“Mr. President, Bono on Line 1 for you.”

“Laura, I gotta go.” Click. “Bono, buddy. How’s my favourite Celtic tiger?”

“Good, George, good. I need another hundred mil for Africa.”

 

Ironic action

There seems to be an inherent irony in celebrity activism — it is often plagued by contradiction or counterproductivity, or both.

Bono rails against leaders of the developed world to spend public money and forgive the debts of Third World countries, yet his uber-band U2 infamously moved their assets to Holland to avoid Ireland’s hefty taxes.

Clooney, Bono, Bob Geldof and a long list of others deride the greed and riches of the First World for keeping Africa destitute. But anyone who follows the news can reasonably conclude it is the corruption, autocracy and sheer cruelty of African leaders that is to blame for most of Africa’s ceaseless poverty and violence.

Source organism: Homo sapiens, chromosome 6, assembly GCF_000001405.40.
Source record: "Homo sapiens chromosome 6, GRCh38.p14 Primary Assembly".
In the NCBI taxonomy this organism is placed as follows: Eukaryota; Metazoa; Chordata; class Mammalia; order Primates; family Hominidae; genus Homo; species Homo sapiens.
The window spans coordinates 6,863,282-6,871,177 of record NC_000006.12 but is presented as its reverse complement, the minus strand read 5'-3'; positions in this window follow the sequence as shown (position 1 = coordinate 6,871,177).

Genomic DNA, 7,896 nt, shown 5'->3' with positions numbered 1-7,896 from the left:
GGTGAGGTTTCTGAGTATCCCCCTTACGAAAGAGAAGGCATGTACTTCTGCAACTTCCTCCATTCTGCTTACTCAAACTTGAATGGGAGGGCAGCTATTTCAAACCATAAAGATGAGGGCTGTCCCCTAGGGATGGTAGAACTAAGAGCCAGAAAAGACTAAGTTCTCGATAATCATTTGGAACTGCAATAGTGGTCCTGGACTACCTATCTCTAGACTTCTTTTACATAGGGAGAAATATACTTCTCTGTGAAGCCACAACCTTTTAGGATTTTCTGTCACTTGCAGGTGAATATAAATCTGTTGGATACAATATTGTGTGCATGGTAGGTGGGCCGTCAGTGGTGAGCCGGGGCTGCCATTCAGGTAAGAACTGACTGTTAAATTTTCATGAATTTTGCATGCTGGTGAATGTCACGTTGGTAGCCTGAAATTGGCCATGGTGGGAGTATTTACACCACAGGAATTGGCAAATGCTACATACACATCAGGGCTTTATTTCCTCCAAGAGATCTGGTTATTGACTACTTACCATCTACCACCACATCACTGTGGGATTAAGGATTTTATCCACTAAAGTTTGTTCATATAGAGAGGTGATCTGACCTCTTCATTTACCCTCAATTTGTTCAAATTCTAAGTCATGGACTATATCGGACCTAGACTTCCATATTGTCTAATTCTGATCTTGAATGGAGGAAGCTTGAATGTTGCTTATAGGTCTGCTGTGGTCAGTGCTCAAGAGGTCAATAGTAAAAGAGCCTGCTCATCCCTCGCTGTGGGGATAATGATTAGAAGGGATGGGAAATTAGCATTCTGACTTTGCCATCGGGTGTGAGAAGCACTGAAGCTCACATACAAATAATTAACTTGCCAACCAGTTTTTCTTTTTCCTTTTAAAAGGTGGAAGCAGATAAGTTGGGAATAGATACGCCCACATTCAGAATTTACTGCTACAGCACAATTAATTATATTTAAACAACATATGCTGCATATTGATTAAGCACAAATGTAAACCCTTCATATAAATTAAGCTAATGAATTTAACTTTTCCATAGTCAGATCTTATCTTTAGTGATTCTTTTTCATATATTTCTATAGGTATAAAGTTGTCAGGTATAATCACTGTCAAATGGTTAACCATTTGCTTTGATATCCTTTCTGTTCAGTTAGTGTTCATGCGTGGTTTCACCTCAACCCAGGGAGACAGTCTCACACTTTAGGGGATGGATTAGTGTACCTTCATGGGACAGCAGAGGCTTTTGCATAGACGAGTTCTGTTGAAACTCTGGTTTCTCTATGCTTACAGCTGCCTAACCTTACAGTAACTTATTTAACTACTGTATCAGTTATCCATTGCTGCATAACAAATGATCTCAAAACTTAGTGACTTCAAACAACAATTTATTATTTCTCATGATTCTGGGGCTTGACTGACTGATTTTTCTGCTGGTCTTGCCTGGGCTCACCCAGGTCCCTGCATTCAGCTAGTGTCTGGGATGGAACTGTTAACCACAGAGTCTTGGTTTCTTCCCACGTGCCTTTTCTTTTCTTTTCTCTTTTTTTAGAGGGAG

Celebrities with a social conscience face a dilemma. Do nothing, and they’re accused of being apathetic or uncaring. Get involved, and they invite criticism that they are abusing their influence, meddling in issues they know little about or trying to breathe new life into a gasping career.

Perhaps the A-listers could learn a lesson from Cameron. He seemed genuinely knowledgeable about oil sands issues, and willing to hear arguments from all sides.

If he ever comes to Newfoundland, maybe he’ll spend time in, say, Twillingate or St. Anthony, and listen to opposing opinions rather than merely spout statements prepared by celebrity handlers.

Brian Jones is a desk editor at The Telegram. He can be reached by e-mail at bjones@thetelegram.com.

Organizations: United Nations, Bono on Line 1, Third World The Telegram

Geographic location: Newfoundland, Northern Alberta, Hollywood Africa Alberta Canada L.A. Darfur Gulf of Mexico U.S. Holland Ireland Twillingate St. Anthony

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  • JOHNS OF SAINT
    October 01, 2010 - 21:08